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On Wednesday afternoon, my brother sent me a YouTube link followed by a series of texts. “Watch this now,” he wrote -- with seven exclamation points.
I was working, so I suppressed the urge to watch the latest trailer for the upcoming "Game of Thrones" season. But as soon as I got home, I clicked play.
The calculating Littlefinger narrates over contemplative piano music. Then it switches to Jon Snow’s gravelly voice as the trailer moves to the North. Daenerys and her dragons show up. Bows and arrows are drawn and dragons breathe fire. The camera quickly cuts to more fan-favorites (looking at you Pod and Brienne!) and more fighting — all as heavy drum beats rise to a crescendo. Then, we’re back to an uneasy quiet, narrated by Sansa Stark.
We fade to black. “#WinterIsHere 7.16” it reads with a final, ominous boom.
I get chills — fully aware that I'm buying into the hype these production companies are starting to go too far in encouraging. I'll click replay, trying to uncover undecipherable plot points. Yet much like Jon Snow, I will know nothing, even if I watch again and again.
There's an intriguing yet infuriating art to these type of trailers. They're excruciatingly vague, incredibly exciting — and obviously effective at getting audiences to pay for a movie ticket or buy a digital subscription. Watching and re-watching isn't ever in question. It's an automatic compulsion that goes against my normally-logical brain. That's a pretty draconian skill to be able to wield over your viewers.
When the teaser trailer for “Star Wars: The Last Jedi” came out in April, the little kid (and adult fan) in me watched the trailer over and over again. With swelling music, explosions and glimpses of fan-favorite characters, how was I expected to wait until Dec. 15 to see the full movie? It didn’t matter — Disney had me hook, line and sinker. I simultaneously loved and hated every second of it.
Studios use the devotion and nostalgia fans have to suck them in, trailer by trailer. There’s nothing that rushes me back to my childhood faster than hearing even just a little bit of Darth Vader's breathing. And sure enough, in "The Last Jedi" trailer, you hear just a few seconds of the iconic sounds of his mask. The thing is: Darth Vader isn’t even alive in this movie.
And then take what "Game of Thrones" did in March on Facebook. The show's page live streamed a melting block of ice, inside of which was the premiere date.
Viewers were encouraged to type the word "FIRE," which would then trigger a flame thrower. Over 150,000 people tuned in — I was not one of them. I didn't have the patience nor interest in indulging this one.
A "Game of Thrones" trailer in March consisted of nothing but cuts of characters walking down hallways and sitting on thrones and chairs.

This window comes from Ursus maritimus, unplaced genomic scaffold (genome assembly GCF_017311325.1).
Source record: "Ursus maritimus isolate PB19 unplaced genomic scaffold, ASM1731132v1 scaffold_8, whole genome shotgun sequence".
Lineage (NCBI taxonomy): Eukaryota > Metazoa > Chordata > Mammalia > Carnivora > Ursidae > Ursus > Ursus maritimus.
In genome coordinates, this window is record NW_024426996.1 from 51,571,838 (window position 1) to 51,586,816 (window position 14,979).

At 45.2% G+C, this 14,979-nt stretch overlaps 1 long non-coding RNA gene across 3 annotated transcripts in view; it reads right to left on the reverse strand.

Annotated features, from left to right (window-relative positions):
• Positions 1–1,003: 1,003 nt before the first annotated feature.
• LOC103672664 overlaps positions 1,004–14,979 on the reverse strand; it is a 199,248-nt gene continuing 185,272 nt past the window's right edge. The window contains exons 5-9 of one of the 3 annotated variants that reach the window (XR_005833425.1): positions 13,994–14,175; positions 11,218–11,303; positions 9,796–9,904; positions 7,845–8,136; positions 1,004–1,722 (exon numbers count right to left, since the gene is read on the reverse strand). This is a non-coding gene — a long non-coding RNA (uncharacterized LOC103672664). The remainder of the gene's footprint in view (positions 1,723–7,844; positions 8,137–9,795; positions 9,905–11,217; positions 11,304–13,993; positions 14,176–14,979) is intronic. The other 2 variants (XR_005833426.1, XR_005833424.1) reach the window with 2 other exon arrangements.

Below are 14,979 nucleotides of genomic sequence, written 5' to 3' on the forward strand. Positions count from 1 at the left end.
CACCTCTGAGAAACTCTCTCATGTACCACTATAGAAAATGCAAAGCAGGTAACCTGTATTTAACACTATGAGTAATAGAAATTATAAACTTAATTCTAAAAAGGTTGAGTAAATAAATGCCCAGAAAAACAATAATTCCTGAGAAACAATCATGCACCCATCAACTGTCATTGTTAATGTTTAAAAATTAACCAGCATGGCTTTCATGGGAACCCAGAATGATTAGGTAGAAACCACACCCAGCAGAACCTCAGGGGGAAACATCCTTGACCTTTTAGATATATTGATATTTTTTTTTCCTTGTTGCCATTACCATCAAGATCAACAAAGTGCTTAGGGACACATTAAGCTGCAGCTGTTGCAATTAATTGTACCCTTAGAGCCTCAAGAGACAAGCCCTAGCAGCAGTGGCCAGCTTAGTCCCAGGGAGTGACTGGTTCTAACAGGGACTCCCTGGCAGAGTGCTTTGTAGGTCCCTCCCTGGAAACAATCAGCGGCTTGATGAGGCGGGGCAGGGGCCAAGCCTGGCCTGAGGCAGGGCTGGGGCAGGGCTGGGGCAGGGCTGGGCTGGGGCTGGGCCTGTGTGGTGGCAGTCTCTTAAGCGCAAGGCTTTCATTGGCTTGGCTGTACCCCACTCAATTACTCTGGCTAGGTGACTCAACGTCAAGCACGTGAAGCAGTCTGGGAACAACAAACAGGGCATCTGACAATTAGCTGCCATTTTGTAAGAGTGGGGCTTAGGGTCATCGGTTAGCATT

Was I mad? Absolutely. I just watched people walk down a hallway for a minute and a half and learned nothing new from it. Was I excited? Yes.
If I can be indignant for just one moment: This all feels wrong. Call me crazy, but I'd like to think there was a time when movie studios wouldn't include cheap tricks in a trailer just to pique my interest in order to possibly get my money. The studios are toying with fans' genuine investment in their stories.
So what is a good trailer that is exciting yet substantive? That'd be the trailer for Marvel's upcoming Netflix miniseries "The Defenders."
"The Defenders" is a version of the crossover "Avengers" movies that dominate the box office. Instead of Iron Man, Thor, The Hulk, Captain America and Black Widow, we get Jessica Jones, Daredevil, Luke Cage and Iron Fist.
As Nirvana’s “Come As You Are” plays in the background, four vigilantes meet each other and take on “the bad guys” with chemistry and guts. I wanted in to this gritty world with a hard-drinking private eye and a blind lawyer who fights crime. Marvel won me over. But it won with a trailer that didn't sacrifice substance for intrigue.
As an impatient, yet dutiful fanboy, I know I'm not innocent here. I watch these trailers every time, excited to get back into my favorite stories — or discover new ones — even for just a few minutes, knowing that someone was paid a lot of money to suck me in.
Even if I have to wait months and months to get the full story, these trailers are part of the memories made with friends and family by going to midnight premieres and holding all night binge-watching sessions. And all of those great moments — they all started because I watched that trailer. It's clearly a love-hate relationship between me, HBO, Disney and Marvel. But that’s half the fun.